Cinema Lumiere - Sala Officinema/Mastroianni > 16:30

Le Sang des bêtes / La Première nuit / Le Métro

Georges Franju
Introduced by

Bernard Eisenschitz


Wednesday 26/06/2019


Original version with subtitles


Film Notes

“The existence of slaughterhouses made me want to make this film; it was not wanting to make a film that took me to a slaughterhouse”. Le Sang des bêtes is known for the brutality of its images of slaughter, but its theme is first and foremost banality. Before he shows the reality of killing, Franju, with his experience in scientific films, shows the landscape and the instruments. Then it has to do with mass murder. As a co-founder of the Cinémathèque française, he couldn’t help bearing in mind the finale of the first grand work of cinema with a collective protagonist, Eisenstein’s Strike. But Le Sang des bêtes is a product of its time. Three years before, news footage showing the liberation of concentration camps had shocked audiences. The voiceover refers to it: the animals “follow like men, their lowing like the singing of hostages” and concludes: “they shall not hear the sound of prison gates closing upon them… tomorrow’s victims”. Words that the final lines of Night and Fog seem to echo.

Bernard Eisenschitz


There is not one shot that does not move us, almost without reason, solely through its stylistic beauty and great visual writing. Of course, the film is hard to bear. It will undoubtedly be accused of sadism because of the way it grabs hold of the drama with both hands without ever avoiding it. It shows us the killers without hate of which Baudelaire spoke. He shows us the sacrifice of innocent beasts. Sometimes it manages to generate tragedy with the terrible surprise of unknown gestures and attitudes that it brutally pushes us to face. The horse struck right on the head that falls onto its knees, already dead. The reflexes of decapitated calves that convulse and seem to struggle. In short, a noble and ignoble world that spills its last wave of blood on to a white tablecloth where the epicure is to think no longer of the suffering of the victims in whose flesh he plants his fork. Around the sacrificial table lies the city made up of several cities and villages, the city we think we know, and yet don’t know, its maritime and lugubrious sky over the disquieting setting of the Ourcq Canal.

Jean Cocteau, Sur Le Sang des bêtes, “Paris-Presse l’Intransigeant”, 8 September 1949; tr. eng. The Documentary Film Reader, edited by Jonathan Kahana, Oxford University Press, Oxford-New York 2006

Cast and Credits

Scen.: Georges Franju, Jean Painlevé (commento). F.: Marcel Fradetal. M.: André Joseph. Mus.: Joseph Kosma. Int.: Georges Hubert, Nicole Ladmiral (voci narranti). Prod.: Paul Legros per Forces et Voix de France. 35mm. D.: 22’. Bn.


Film Notes

It needs only a little imagination for our most habitual actions to become charged with a disquieting significance, for the décor of our daily life to give birth to a fantastic world. Monsters and fairies lie within our grasp. This film is dedicated to those who have not betrayed their childhoods, who at the age of ten discovered both love and separation.

Boileau-Narcejac, introduction to the film


All of Franju’s documentaries comprise a strong fictional element and often dramatic scenes. But this last short, made before he turned his hand to feature films, constitutes his first 100% fictional production, based on a screenplay co-written by the singer Marianne Oswald with that literary jack-of-alltrades, Remo Forlani. La Première nuit is about finding freedom. A child from a prosperous neighbourhood emerges from school and escapes his everyday routine (the driver waiting to take him home) to plunge into a new world: the metro with its crowds and its emptiness, its fabulous décor and its promise of implausible encounters. In 1937, Franju had written a pioneering essay, Notes sur le style de Fritz Lang. Here he transfigures this subterranean world with the help of another master of light and shadow, Eugen Schüfftan, who went on to shoot both Franju’s La Tête contre les murs and Les Yeux sans visage. La Première nuit is also a film dream, which has been compared to Buster Keaton’s stepping through the screen in Sherlock Jr.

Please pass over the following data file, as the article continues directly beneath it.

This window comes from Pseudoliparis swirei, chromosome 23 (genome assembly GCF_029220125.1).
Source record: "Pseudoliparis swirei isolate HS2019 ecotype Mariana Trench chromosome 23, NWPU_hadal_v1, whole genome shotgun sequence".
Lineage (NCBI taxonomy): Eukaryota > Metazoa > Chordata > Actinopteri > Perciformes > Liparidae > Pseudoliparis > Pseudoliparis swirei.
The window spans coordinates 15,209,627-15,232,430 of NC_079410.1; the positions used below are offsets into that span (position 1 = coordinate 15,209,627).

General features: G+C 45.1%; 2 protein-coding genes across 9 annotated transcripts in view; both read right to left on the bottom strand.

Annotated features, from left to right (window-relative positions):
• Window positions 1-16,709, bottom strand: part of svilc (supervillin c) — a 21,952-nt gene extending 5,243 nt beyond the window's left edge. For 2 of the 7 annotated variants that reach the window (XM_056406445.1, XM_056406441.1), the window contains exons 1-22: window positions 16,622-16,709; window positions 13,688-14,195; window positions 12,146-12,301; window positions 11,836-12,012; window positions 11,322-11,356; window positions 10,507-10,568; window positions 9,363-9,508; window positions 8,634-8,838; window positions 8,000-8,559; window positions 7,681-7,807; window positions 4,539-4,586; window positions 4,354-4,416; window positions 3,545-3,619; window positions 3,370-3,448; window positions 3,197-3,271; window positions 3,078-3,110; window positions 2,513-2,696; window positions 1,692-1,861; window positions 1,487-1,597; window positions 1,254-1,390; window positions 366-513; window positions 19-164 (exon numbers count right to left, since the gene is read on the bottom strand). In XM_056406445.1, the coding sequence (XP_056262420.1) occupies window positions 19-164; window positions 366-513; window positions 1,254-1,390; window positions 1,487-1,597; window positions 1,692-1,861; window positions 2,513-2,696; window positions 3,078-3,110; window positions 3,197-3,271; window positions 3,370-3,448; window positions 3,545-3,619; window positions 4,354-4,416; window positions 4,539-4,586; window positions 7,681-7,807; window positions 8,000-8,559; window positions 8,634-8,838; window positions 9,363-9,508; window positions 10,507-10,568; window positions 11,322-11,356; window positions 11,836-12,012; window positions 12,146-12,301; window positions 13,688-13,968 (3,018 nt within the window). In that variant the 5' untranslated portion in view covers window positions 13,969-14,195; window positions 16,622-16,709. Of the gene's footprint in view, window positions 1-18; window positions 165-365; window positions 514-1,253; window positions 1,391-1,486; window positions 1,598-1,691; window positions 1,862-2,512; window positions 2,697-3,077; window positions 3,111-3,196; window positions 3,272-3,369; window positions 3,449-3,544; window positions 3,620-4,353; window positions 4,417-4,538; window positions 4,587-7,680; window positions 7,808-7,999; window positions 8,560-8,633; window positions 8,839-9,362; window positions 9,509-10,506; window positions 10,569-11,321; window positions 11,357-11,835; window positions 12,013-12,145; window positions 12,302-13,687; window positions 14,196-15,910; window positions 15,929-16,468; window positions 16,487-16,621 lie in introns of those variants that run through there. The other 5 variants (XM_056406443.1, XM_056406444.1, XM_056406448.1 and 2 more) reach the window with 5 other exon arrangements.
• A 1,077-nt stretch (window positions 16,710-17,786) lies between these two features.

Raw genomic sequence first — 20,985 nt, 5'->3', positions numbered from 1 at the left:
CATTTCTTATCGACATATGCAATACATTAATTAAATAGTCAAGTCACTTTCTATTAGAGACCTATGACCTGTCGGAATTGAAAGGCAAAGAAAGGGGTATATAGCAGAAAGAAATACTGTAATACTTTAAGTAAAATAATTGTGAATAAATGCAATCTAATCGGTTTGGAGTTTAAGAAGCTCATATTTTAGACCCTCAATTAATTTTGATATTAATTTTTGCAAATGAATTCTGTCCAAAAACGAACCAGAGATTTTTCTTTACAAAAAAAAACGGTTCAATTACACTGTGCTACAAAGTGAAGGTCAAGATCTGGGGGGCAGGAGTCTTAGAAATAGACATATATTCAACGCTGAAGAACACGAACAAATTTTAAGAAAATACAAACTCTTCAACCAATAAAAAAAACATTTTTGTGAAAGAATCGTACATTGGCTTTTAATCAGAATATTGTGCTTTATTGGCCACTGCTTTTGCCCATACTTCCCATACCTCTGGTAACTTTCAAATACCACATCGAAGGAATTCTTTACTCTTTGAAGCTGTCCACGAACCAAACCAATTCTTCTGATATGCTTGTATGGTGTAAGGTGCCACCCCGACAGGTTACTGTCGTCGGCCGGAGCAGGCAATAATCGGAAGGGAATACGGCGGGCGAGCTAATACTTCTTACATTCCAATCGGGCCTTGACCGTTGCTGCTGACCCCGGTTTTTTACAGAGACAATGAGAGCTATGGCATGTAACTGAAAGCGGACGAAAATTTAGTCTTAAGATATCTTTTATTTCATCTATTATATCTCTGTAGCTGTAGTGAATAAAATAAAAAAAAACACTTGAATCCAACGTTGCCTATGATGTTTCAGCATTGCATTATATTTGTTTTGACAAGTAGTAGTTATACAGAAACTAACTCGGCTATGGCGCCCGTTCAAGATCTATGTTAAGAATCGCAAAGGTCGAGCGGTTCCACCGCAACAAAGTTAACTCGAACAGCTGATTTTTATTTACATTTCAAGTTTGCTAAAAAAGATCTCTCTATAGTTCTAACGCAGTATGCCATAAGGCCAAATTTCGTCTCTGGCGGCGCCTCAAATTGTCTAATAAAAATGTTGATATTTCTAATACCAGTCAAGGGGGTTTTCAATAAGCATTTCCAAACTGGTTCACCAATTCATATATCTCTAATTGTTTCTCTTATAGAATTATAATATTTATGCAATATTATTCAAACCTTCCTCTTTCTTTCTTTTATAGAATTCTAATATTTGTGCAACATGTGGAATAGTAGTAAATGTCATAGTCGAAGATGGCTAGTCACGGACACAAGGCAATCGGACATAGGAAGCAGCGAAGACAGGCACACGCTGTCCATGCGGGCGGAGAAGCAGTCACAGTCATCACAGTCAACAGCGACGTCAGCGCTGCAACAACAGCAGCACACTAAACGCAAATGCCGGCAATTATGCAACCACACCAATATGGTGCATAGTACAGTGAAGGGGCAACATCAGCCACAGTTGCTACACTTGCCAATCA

Bernard Eisenschitz

Cast and Credits

Sog.: Marianne Oswald. Scen.: Marianne Oswald, Remo Forlani. Scen.: Georges Franju. F.: Eugen Schüfftan. M.: Henri Colpi, Jasmine Chasney. Mus.: Georges Delerue. Int.: Pierre Devis (il ragazzo), Lisbeth Persson (la bambina). Prod.: Anatole Dauman, Sammy Halfon, Phillippe Lifchitz per Argos Films. 35mm. D.: 23’. Bn.


Film Notes

An impressionistic essay on the Paris metro, more the above-ground section than the underground part. Franju and Langlois shot it with a fixed-focus lens, on three rolls of 16mm reversible film paid for by Langlois’ mother. (Langlois soon declared that he mustn’t touch the camera, because it would bring bad luck.) The camera stares up at passengers as they charge down stairs. Women in skirts and businessmen rush past, seen from feet to waist. Tracking shots show a metro train flying above the river between Bir-Hakeim Station and Passy. The Eiffel Tower, the Seine and sweeping pans across trees and buildings follow. A young man is seen on a platform, then seated in a carriage. Elevators, shafts, escalators, steam, a map of the Metro, railings… More steam rises off trains as they enter and leave a station. The film was discovered and preserved in 1985.

Bernard Eisenschitz, based on Glenn Myrent, in Tirages et restaurations de la Cinémathèque française II,
La Cinémathèque française, Paris 1987

Cast and Credits

Scen., F., M., Prod.: Georges Franju, Henri Langlois. DCP. D.: 8’. Bn